The Need for Two Types of Payback Period Calculations

  

A note from Lauren Kelley: Tomasz Tunguz’s blog this week called out the need for two types of CAC payback metrics.  He describes the difference in cash flow when a vendor is paid upfront for an annual subscription, versus being paid on a monthly basis over the 12-month term and how that affects the Customer Acquisition (CAC) payback period  Especially for early-stage companies with cash flow constraints, it is an important point which captures the difference between paying to acquire a customer upfront, but getting paid by the customer over time in 1/12th increments, versus paying to acquire upfront and getting paid upfront.  The benefit of having two different ways to calculate the payback period illustrates this difference in cash flow.

Often, though, the Payback Period metric is used to look globally at the overall unit economics of a company and whether the cost of acquiring a customer is worth the value of the subscription.  For larger companies with significant momentum and where cash flow is not the primary consideration, having two different calculations might be less valuable.  As we at OPEXEngine like to keep emphasizing, focus on KPIs based on your goals at your stage of growth.

Read on to learn more about different ways to calculate the CAC Payback Period.

 

Imagine an AE closes two contracts for $100k ARR. The contracts are identical twelve-month contracts except for the payment terms.

Contract A requires annual prepayment – all the cash will be paid tomorrow. Contract B relaxes payment terms to monthly payment, 12 monthly installments for the next year.

Is the payback period for each contract the same?

On one hand, I could plug the numbers into the formula blindly and reply yes, they are identical.

But the contracts are substantially different to the company.

Contract A pays for itself today. Said otherwise, Contract A has a payback period of 0 days. All of the sales and marketing dollars invested to obtain persuade the buyer to put digital ink to pdf have been recouped immediately.

One couldn’t assert the same for contract B, which takes 10 months in our hypothetical example. For a company with a longer payback, the payback period implicitly assumes a successful renewal to achieve the same positive effect on the company balance sheet.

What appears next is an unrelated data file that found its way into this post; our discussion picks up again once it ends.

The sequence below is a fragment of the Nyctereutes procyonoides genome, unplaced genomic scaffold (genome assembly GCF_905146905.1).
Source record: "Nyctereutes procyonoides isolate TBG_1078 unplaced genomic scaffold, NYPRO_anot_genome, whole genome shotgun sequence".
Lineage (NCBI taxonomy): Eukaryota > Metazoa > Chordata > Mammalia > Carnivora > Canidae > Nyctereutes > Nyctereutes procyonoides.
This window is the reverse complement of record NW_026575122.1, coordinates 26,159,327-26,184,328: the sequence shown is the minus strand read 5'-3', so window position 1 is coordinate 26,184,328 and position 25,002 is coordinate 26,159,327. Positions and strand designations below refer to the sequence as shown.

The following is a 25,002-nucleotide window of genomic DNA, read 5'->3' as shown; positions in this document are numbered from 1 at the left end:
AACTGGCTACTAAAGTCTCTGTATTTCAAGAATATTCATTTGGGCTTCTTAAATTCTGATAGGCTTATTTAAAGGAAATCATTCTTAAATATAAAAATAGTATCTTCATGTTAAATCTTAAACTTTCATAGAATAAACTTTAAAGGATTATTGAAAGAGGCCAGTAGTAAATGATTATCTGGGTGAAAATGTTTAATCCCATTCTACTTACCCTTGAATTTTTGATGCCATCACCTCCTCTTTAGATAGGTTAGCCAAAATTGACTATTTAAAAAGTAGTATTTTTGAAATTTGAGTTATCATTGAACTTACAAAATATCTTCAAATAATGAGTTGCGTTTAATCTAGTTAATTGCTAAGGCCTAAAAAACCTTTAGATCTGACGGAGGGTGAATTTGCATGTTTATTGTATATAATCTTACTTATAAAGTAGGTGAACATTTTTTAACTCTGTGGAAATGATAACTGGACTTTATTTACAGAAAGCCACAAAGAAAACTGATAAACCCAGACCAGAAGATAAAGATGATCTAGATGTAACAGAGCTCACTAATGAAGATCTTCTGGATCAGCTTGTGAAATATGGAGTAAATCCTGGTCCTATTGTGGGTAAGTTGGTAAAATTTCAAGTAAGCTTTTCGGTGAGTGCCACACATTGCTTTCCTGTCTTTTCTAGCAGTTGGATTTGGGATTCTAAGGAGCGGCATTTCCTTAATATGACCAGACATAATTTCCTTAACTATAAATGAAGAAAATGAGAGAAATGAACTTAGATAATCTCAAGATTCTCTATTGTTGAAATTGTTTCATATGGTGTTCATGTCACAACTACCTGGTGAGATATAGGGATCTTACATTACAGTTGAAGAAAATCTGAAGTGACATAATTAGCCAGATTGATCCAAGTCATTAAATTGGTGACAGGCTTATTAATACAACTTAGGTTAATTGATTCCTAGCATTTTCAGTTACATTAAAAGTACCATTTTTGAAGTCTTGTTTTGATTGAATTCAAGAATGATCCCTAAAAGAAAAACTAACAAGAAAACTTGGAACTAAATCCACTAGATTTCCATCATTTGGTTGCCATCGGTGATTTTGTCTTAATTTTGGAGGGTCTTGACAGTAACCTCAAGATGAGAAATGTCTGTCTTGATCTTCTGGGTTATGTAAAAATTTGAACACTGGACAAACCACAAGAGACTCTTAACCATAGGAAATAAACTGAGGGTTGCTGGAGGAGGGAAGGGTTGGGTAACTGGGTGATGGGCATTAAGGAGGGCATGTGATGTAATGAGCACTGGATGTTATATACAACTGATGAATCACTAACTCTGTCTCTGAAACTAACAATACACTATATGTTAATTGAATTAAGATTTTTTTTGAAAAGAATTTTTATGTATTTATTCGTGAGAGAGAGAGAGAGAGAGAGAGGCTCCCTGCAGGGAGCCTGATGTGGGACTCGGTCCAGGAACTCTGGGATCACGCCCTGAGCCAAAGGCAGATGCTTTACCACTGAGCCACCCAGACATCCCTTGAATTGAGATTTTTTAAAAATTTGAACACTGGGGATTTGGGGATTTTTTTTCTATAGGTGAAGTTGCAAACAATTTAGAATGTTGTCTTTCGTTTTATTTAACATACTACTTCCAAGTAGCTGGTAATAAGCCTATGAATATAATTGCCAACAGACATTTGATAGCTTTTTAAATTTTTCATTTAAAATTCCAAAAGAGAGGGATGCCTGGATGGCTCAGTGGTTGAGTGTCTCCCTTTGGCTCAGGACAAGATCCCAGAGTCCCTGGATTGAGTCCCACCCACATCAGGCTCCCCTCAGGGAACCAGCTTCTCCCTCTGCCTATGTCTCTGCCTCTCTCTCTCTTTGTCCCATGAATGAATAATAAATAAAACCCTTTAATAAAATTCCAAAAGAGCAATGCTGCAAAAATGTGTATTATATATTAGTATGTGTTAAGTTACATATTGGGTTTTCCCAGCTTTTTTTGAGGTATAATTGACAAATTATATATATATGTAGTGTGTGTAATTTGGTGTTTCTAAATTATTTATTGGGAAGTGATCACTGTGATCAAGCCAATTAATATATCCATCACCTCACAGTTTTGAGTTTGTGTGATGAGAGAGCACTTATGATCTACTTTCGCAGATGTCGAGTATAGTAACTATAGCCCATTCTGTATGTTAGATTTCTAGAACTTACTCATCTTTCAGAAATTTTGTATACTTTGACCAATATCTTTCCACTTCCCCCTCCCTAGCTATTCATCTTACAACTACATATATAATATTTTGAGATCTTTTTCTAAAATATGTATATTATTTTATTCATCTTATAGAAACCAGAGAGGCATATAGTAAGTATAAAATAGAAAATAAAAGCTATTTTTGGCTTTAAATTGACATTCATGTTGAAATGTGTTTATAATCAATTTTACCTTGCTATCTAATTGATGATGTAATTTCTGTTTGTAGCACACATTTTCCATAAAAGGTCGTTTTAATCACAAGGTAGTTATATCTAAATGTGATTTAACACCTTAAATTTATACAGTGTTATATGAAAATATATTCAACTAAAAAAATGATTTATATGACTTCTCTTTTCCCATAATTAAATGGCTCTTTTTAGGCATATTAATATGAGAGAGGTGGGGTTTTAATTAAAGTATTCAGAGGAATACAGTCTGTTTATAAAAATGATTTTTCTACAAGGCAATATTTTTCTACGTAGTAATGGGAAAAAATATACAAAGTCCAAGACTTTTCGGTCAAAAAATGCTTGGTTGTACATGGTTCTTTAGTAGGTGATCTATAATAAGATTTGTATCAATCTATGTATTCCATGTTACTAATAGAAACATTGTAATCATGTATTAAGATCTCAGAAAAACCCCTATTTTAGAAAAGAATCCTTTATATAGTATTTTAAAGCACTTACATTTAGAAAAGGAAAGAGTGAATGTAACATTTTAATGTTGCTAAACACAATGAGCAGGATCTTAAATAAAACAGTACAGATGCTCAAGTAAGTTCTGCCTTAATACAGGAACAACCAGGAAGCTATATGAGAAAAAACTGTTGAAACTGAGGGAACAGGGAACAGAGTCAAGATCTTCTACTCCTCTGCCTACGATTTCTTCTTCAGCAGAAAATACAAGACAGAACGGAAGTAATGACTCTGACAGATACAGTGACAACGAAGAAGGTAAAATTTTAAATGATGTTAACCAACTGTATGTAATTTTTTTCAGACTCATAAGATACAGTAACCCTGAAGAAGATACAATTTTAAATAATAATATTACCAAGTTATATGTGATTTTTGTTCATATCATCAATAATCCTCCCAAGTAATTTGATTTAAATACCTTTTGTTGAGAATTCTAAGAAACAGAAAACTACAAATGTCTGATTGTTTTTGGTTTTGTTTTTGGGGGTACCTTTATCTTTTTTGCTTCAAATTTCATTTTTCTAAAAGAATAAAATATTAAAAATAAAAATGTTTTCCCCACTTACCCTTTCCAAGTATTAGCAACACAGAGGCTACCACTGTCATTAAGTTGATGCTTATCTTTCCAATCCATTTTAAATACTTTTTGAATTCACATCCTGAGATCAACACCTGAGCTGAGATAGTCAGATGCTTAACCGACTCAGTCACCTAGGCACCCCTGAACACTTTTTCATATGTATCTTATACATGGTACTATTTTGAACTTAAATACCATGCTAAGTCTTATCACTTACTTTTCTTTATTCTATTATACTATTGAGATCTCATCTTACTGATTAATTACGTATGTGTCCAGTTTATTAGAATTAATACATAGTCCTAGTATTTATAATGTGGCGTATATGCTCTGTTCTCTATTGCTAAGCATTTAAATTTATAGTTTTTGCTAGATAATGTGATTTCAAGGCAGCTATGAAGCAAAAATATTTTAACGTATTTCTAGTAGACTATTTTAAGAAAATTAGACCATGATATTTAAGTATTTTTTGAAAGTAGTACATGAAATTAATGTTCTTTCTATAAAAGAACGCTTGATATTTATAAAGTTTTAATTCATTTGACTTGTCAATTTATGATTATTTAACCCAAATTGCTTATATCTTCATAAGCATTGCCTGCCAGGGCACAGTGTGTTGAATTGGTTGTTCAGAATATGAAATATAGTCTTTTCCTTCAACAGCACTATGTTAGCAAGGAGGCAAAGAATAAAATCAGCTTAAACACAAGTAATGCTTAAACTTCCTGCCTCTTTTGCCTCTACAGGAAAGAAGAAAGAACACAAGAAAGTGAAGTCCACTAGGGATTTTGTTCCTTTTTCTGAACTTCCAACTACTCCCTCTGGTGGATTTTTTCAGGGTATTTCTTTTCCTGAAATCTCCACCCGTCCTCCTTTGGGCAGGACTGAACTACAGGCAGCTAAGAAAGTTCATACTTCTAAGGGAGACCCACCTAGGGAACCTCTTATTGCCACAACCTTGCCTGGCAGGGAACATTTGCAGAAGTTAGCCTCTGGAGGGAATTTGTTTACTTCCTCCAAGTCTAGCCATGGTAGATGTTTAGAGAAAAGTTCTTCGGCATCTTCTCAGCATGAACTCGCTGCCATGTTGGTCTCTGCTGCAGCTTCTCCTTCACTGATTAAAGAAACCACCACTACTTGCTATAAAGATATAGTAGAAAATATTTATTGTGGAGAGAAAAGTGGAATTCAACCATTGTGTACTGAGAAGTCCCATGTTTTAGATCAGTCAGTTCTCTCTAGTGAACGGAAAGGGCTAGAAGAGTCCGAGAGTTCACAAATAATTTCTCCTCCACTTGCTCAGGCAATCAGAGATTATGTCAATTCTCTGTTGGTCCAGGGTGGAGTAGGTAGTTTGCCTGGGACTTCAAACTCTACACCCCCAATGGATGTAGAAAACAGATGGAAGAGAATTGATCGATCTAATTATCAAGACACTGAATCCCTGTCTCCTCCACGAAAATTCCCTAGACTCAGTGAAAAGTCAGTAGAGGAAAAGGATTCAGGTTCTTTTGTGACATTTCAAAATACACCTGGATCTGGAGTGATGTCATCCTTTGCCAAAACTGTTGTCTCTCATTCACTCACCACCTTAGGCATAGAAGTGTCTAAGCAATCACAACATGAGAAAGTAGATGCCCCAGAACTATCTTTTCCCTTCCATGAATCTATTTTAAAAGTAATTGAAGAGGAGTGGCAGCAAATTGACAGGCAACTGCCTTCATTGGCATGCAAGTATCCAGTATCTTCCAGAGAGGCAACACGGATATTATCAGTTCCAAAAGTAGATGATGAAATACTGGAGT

The payback period metric doesn’t capture the difference in the quality of the revenue/cash collections. That may seem like a distinction without a difference but the distinction is an important difference.

A startup closing only Contract As will be far more capital efficient than one capturing Contract Bs. Contract As don’t require burning equity dollars to hire more AEs; the company reinvests customer revenue dollars to scale.

Let’s take this idea time scale further out: multi-year deals. A multi-year prepay offers even greater benefits to a software company. It’s an interest-free loan from a customer to grow the GTM team.

For example, if a three-year contract is discounted the startup’s cost of capital for borrowing is simply the discount amortized over the contract period (eg, 10% over three years or 3.2% per year which incidentally costs less than venture debt). And the company has two years of marginal profit to invest in the GTM.

Most startups today prefer to run their sales teams on annual deals to accelerate sales cycles and minimize the risk of clawing back commissions on multi-year deals that churn at some point in the service period.

But there is a viable GTM strategy for startups to book multi-year deals with pre-payment and use that cash to finance GTM growth. Especially if logo churn is low, account expansion is strong, and the sales cycles are brief.

Cash collections ought to be considered when calculating the payback period. After all, the point of the payback period metric is to determine when to invest more in sales and marketing. If an account executive can recoup all the cost of customer acquisition immediately, shouldn’t the startup collect those dollars and hire another AE?

Today, investors (myself included) use the payback period as an efficiency yardstick to compare the relative efficiency of GTM spend from one company to the next. It’s also useful to understand how much risk is involved with payback periods of longer than a year.

That’s a useful tool. But it’s divorced from the original purpose of the payback period of determining when to double down on scaling a GTM team.

It’s time for two metrics to exist: a cash-flow-based months-to-repay and an accrual accounting metric.

This article was originally written by Tomasz Tunguz, and republished with permission.
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